Advertisement
 
YOU ARE HERE: LAT HomeCollectionsBusiness

Must tenants let landlord install equipment on their balcony?

October 30, 2011|By Martin Eichner

Question: I rent an apartment in a large multistory building. There is a long balcony on my side of the building. Management sent me a letter telling me they wanted to install telecom and antenna equipment on this balcony so the local phone company can improve Wi-Fi reception in our area. The only access to the balcony is through two apartments, one of which is mine. Do I have a right to refuse to allow this installation? If they go ahead with the installation, do I have a right to refuse to allow the telephone technicians to use my apartment for access?

Answer: Use of a portion of your rental property for the benefit of another person or company is generally considered an easement. A road running through your property, for example, is a more typical easement.

You have no duty to permit an easement to place the telecom equipment on the balcony that is included in your rental property, unless your rental agreement gives that permission to the landlord. Otherwise, the easement can be granted only if you agree to amend your current agreement, or if the terms are changed as part of a new lease or pursuant to a notice of change of terms, if you are a month-to-month tenant.

California law permits a landlord to send a technician to your rental to repair or maintain your unit during normal business hours after giving you 24 hours written notice. As long as the landlord complies with these limitations, your permission is not required.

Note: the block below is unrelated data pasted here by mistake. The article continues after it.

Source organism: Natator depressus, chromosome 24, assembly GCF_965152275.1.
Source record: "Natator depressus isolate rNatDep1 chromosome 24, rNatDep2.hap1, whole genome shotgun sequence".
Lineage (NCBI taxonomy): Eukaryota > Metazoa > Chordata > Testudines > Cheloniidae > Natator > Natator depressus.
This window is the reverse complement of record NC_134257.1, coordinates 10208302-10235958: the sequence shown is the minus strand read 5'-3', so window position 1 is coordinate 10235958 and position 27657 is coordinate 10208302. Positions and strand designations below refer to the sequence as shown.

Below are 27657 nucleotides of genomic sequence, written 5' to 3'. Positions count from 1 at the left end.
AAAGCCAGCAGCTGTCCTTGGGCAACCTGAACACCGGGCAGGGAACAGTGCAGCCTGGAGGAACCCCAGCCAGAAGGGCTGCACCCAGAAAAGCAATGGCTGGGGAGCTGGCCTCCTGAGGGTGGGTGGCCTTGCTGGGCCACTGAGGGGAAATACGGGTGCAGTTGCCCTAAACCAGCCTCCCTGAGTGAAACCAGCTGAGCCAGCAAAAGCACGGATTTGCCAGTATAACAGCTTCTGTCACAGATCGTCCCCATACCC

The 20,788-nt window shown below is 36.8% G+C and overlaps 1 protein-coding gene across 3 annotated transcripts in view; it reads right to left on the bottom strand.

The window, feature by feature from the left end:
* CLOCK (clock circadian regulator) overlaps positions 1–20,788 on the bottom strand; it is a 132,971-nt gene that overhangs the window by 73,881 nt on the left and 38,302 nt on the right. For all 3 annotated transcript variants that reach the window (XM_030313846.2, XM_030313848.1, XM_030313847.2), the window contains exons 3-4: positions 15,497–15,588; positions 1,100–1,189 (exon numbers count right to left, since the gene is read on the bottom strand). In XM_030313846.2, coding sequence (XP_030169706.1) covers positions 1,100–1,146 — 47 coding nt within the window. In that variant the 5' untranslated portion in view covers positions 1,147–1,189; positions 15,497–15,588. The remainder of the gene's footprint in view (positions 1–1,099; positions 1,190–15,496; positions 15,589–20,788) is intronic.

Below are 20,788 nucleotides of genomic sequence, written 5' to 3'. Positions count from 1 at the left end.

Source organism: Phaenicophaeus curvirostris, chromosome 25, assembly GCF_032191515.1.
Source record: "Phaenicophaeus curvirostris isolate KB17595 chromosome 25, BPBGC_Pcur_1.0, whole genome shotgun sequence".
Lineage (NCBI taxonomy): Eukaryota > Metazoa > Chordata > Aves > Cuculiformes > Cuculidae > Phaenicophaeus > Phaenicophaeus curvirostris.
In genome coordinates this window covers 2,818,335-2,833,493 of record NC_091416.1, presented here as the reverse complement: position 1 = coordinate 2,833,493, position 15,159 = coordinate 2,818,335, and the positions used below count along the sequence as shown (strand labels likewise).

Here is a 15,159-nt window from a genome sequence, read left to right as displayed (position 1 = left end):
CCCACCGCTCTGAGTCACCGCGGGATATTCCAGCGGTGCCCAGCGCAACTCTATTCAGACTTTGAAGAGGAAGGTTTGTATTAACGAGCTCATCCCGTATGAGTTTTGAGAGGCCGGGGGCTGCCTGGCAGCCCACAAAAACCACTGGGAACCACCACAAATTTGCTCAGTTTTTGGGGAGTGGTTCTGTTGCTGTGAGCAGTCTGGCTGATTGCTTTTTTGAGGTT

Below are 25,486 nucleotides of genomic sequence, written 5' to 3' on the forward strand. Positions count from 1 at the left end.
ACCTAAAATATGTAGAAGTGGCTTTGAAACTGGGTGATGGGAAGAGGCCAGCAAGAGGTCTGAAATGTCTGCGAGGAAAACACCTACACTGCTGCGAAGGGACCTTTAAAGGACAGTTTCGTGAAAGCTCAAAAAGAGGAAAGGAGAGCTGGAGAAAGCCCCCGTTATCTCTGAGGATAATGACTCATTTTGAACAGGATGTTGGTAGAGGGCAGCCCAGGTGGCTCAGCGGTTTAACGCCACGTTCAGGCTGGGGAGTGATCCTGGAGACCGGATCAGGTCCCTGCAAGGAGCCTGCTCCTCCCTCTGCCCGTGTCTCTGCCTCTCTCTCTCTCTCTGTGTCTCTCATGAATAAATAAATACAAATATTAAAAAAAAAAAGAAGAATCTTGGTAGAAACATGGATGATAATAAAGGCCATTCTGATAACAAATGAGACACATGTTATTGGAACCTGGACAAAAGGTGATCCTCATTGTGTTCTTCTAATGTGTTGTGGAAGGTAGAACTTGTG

In this case, however, the technician is not entering to repair your rental property. He or she is entering to service the easement equipment. In that situation, entry is part of the easement and would require your permission or must be included in an amendment or change to your rental agreement, the same as installation of the equipment itself.

In this situation a negotiated agreement with the landlord might make sense. For example, you might permit the easement in exchange for some type of compensation.

Eichner is director of Housing Counseling Programs for Project Sentinel, a mediation service based in Sunnyvale, Calif. To submit a question, go to http://www.housing.org.

Advertisement
Los Angeles Times Articles
|
|
|